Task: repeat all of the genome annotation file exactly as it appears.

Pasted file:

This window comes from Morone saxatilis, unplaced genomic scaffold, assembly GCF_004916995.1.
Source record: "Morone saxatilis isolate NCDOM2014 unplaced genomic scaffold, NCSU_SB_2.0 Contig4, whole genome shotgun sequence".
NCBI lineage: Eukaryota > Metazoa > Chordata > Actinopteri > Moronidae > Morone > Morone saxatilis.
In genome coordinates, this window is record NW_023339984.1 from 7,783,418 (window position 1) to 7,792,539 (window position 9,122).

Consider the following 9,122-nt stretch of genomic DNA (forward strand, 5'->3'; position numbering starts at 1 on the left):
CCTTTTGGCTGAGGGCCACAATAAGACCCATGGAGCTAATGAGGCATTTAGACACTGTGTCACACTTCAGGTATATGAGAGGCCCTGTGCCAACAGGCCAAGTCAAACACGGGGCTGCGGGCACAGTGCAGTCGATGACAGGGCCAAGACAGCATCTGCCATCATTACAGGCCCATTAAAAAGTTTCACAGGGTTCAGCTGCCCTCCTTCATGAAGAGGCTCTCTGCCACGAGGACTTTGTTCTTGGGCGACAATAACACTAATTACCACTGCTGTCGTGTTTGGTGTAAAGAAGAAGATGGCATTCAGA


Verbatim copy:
This window comes from Morone saxatilis, unplaced genomic scaffold, assembly GCF_004916995.1.
Source record: "Morone saxatilis isolate NCDOM2014 unplaced genomic scaffold, NCSU_SB_2.0 Contig4, whole genome shotgun sequence".
NCBI lineage: Eukaryota > Metazoa > Chordata > Actinopteri > Moronidae > Morone > Morone saxatilis.
In genome coordinates, this window is record NW_023339984.1 from 7,783,418 (window position 1) to 7,792,539 (window position 9,122).

Consider the following 9,122-nt stretch of genomic DNA (forward strand, 5'->3'; position numbering starts at 1 on the left):
CCTTTTGGCTGAGGGCCACAATAAGACCCATGGAGCTAATGAGGCATTTAGACACTGTGTCACACTTCAGGTATATGAGAGGCCCTGTGCCAACAGGCCAAGTCAAACACGGGGCTGCGGGCACAGTGCAGTCGATGACAGGGCCAAGACAGCATCTGCCATCATTACAGGCCCATTAAAAAGTTTCACAGGGTTCAGCTGCCCTCCTTCATGAAGAGGCTCTCTGCCACGAGGACTTTGTTCTTGGGCGACAATAACACTAATTACCACTGCTGTCGTGTTTGGTGTAAAGAAGAAGATGGCATTCAGA